NEW YORK’S BEST ROCK
WITH MATT CRAIG
What is New York’s Best Rock?
Depends on who you ask. It doesn’t seem possible today, but in the early to mid 70s, the AM band was the dominating force in radio. In fact, it wasn’t until 1973 that the US Government mandated that all new cars had to be sold with both AM and FM tuners. AM Radio was dominated by tightly programmed music stations that played the same top 40 songs all day. Many songs repeated as frequently as every 45 minutes! So, those of us music fans who grew up during that time were hungry for more than just those 40 records repeated over and over. In the New York Metro area, we were lucky to have a radio station whose slogan was “New York’s Best Rock”. They featured deep album tracks from rock bands of the time. It was around that time that album sales started to eclipse singles sales. New York’s Best Rock, an “Album-Oriented-Rock” (AOR) station was certainly one of the forces behind that shift. For the first time, we could hear an alternative to the hit songs off an album on the radio. They featured deeper album tracks, and it was a tremendous success. So much so, that if you ask anyone of a certain age what New York’s Best Rock was, they can still tell you all these years later. It wasn’t just the music, it was also the DJ’s. Those who presented this music were stars themselves. It wasn’t unusual for John Lennon or Elton John or other big acts of the day to stop by the studios and chat with them when they were in town.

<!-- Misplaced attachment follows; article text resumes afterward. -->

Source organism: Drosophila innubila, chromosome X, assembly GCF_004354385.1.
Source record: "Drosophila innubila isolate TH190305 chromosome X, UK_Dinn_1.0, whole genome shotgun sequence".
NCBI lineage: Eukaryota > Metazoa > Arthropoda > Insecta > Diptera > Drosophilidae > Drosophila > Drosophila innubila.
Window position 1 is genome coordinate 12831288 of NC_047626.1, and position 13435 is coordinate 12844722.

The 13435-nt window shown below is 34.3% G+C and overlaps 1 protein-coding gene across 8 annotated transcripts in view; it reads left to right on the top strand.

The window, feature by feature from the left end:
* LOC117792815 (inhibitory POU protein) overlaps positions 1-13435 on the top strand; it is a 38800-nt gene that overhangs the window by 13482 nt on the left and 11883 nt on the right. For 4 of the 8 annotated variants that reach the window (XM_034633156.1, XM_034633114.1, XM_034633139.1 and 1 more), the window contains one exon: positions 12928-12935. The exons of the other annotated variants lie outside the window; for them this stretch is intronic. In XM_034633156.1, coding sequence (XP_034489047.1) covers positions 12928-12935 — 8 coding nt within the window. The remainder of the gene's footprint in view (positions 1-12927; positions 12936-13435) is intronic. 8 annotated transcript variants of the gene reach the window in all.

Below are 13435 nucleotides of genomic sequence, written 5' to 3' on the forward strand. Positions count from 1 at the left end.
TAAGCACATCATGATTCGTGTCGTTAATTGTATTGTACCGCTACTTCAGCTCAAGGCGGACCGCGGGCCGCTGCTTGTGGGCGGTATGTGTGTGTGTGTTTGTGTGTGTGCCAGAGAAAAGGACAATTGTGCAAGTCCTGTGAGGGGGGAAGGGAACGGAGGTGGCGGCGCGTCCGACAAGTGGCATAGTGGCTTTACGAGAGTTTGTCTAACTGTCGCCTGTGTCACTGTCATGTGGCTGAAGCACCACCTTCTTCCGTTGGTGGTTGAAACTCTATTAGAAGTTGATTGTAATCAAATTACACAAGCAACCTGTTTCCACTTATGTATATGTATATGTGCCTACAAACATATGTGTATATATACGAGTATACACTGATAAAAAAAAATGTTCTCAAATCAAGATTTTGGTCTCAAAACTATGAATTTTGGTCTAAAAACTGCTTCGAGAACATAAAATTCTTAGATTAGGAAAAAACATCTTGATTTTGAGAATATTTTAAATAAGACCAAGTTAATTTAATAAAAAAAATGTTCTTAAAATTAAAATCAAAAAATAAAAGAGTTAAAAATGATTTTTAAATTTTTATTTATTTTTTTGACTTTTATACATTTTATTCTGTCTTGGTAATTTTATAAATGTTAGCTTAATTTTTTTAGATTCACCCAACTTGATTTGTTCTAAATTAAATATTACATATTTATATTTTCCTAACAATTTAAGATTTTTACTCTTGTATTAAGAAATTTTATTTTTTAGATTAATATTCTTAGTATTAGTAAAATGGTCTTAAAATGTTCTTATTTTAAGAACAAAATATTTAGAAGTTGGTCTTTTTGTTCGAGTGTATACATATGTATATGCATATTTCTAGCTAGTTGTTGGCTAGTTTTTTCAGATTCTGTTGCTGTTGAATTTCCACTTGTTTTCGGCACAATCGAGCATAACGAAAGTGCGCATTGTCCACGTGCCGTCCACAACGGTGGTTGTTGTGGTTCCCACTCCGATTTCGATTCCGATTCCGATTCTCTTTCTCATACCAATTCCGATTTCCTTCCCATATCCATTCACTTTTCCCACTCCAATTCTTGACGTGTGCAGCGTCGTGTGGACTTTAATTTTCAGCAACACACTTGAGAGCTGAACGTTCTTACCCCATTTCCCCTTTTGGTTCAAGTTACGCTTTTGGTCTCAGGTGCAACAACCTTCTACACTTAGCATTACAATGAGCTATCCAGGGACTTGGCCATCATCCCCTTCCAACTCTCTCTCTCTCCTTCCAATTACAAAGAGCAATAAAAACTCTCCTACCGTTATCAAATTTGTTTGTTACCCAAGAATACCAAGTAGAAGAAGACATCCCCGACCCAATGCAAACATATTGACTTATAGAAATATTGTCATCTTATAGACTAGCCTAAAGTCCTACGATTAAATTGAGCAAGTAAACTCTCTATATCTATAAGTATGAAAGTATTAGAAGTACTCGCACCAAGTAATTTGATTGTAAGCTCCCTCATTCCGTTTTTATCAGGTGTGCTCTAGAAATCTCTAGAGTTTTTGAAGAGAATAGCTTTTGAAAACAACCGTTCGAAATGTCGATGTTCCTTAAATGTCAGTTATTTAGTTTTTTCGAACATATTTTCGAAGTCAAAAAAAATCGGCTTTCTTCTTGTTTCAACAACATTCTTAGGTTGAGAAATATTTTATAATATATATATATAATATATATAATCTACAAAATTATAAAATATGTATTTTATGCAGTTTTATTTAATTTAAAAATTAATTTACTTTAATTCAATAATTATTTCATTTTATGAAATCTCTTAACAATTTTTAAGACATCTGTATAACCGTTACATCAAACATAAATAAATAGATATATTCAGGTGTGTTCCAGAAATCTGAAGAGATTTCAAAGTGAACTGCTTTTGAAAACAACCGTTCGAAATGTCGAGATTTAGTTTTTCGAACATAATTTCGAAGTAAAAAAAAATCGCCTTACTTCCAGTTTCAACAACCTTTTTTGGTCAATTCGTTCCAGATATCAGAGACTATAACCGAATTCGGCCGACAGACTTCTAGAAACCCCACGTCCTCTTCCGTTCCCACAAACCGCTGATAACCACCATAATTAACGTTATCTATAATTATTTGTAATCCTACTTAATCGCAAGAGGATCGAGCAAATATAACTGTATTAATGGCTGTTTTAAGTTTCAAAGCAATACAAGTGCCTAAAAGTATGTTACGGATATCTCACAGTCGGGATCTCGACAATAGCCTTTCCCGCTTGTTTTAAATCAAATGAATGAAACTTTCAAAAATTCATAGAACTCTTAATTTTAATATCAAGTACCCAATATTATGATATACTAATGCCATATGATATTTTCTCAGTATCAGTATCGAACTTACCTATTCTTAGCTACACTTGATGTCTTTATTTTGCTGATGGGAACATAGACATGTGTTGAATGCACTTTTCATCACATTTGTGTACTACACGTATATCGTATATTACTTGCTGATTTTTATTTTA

Unfortunately, nothing lasts forever, and in 1983, New York’s Best Rock was no more. Today, almost 40 years later, New York’s Best Rock hasn’t been forgotten! Magic Matt was one of those fans who grew up in the shadow of New York City listening and loving this great radio station, and it certainly had an effect on his musical tastes. Matt never forgot those heady days, and now, all these years later, he’s taken his obsession for it and turned it into his own weekly radio program. No, it’s not the original station, there’s no way to duplicate that, instead, it’s Matt’s vision of what New York’s Best Rock could have been if it lived on beyond 1983.